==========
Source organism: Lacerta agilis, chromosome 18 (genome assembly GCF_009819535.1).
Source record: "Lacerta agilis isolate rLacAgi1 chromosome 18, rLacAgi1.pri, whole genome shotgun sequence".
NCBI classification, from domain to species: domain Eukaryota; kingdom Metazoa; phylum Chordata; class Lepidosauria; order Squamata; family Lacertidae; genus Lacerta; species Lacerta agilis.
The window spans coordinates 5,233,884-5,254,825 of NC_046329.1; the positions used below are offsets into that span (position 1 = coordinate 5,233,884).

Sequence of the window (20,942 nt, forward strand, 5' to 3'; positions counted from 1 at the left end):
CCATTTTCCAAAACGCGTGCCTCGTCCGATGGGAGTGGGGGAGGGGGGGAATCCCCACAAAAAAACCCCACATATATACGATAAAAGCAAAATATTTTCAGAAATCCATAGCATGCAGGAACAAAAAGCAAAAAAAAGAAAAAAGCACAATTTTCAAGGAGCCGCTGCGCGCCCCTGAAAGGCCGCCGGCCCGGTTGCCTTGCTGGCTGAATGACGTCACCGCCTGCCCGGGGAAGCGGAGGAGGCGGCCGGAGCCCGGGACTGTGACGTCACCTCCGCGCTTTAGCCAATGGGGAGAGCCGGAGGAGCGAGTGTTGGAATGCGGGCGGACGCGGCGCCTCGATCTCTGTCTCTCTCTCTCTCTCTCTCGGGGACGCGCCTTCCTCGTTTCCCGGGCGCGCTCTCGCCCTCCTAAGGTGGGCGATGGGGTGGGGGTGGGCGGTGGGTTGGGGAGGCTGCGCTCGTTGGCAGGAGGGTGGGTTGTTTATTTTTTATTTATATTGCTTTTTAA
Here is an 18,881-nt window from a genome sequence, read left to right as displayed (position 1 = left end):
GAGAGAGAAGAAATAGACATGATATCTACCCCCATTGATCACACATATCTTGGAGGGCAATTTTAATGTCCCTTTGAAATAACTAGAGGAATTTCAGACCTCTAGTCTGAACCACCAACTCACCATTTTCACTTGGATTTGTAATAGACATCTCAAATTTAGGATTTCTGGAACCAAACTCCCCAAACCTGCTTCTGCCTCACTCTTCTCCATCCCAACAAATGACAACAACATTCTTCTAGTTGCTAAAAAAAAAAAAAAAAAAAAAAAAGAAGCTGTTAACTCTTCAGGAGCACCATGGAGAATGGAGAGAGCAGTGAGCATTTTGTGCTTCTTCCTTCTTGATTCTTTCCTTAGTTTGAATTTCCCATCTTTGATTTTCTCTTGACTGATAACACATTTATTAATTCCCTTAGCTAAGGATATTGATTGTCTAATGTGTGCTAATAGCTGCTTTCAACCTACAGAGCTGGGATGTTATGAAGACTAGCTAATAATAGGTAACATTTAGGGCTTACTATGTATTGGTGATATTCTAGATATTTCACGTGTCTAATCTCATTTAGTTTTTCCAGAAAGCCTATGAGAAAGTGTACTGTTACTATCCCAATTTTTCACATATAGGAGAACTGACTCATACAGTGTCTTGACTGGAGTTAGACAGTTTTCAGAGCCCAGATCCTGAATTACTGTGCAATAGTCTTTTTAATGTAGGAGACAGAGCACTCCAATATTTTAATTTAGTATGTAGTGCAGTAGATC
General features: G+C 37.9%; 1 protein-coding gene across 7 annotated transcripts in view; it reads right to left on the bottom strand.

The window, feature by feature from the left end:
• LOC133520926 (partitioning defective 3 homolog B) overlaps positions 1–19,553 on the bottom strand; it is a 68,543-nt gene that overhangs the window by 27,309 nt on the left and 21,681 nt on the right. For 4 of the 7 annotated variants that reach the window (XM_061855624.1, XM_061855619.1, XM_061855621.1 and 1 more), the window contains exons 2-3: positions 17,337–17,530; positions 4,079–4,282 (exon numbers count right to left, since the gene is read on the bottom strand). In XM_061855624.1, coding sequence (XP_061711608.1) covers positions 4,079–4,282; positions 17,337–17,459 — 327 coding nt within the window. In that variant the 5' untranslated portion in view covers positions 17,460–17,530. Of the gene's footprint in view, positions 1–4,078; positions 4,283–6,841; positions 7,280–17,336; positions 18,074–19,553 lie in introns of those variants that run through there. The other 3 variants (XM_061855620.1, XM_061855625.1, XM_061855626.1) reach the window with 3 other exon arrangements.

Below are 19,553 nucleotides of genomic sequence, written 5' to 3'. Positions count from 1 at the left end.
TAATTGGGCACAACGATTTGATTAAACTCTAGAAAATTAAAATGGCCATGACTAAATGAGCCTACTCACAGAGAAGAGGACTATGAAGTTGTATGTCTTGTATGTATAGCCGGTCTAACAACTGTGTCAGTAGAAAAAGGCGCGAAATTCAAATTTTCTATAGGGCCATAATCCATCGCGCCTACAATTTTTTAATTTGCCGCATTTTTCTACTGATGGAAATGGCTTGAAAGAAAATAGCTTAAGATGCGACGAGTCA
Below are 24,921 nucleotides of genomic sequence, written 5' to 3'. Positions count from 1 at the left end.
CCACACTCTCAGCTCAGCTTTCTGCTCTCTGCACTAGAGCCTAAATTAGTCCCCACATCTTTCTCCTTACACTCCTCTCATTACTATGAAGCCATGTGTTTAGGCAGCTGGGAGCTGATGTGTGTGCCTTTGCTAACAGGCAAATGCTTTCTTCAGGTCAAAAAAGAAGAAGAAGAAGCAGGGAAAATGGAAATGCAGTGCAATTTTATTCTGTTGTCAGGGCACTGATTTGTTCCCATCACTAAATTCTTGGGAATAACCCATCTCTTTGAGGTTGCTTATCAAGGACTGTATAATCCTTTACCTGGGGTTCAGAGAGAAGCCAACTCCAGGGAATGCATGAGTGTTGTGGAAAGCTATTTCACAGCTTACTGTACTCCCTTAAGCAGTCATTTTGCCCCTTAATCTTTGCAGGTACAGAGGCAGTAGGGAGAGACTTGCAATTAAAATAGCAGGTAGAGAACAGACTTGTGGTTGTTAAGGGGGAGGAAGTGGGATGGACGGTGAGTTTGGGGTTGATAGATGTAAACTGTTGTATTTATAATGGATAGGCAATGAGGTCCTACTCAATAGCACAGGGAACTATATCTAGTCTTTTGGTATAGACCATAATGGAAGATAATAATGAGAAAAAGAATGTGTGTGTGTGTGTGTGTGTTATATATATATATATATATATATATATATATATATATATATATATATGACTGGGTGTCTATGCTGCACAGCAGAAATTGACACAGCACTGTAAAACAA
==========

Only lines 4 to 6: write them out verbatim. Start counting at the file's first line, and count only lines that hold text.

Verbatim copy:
The window spans coordinates 5,233,884-5,254,825 of NC_046329.1; the positions used below are offsets into that span (position 1 = coordinate 5,233,884).

Sequence of the window (20,942 nt, forward strand, 5' to 3'; positions counted from 1 at the left end):
CCATTTTCCAAAACGCGTGCCTCGTCCGATGGGAGTGGGGGAGGGGGGGAATCCCCACAAAAAAACCCCACATATATACGATAAAAGCAAAATATTTTCAGAAATCCATAGCATGCAGGAACAAAAAGCAAAAAAAAGAAAAAAGCACAATTTTCAAGGAGCCGCTGCGCGCCCCTGAAAGGCCGCCGGCCCGGTTGCCTTGCTGGCTGAATGACGTCACCGCCTGCCCGGGGAAGCGGAGGAGGCGGCCGGAGCCCGGGACTGTGACGTCACCTCCGCGCTTTAGCCAATGGGGAGAGCCGGAGGAGCGAGTGTTGGAATGCGGGCGGACGCGGCGCCTCGATCTCTGTCTCTCTCTCTCTCTCTCTCGGGGACGCGCCTTCCTCGTTTCCCGGGCGCGCTCTCGCCCTCCTAAGGTGGGCGATGGGGTGGGGGTGGGCGGTGGGTTGGGGAGGCTGCGCTCGTTGGCAGGAGGGTGGGTTGTTTATTTTTTATTTATATTGCTTTTTAA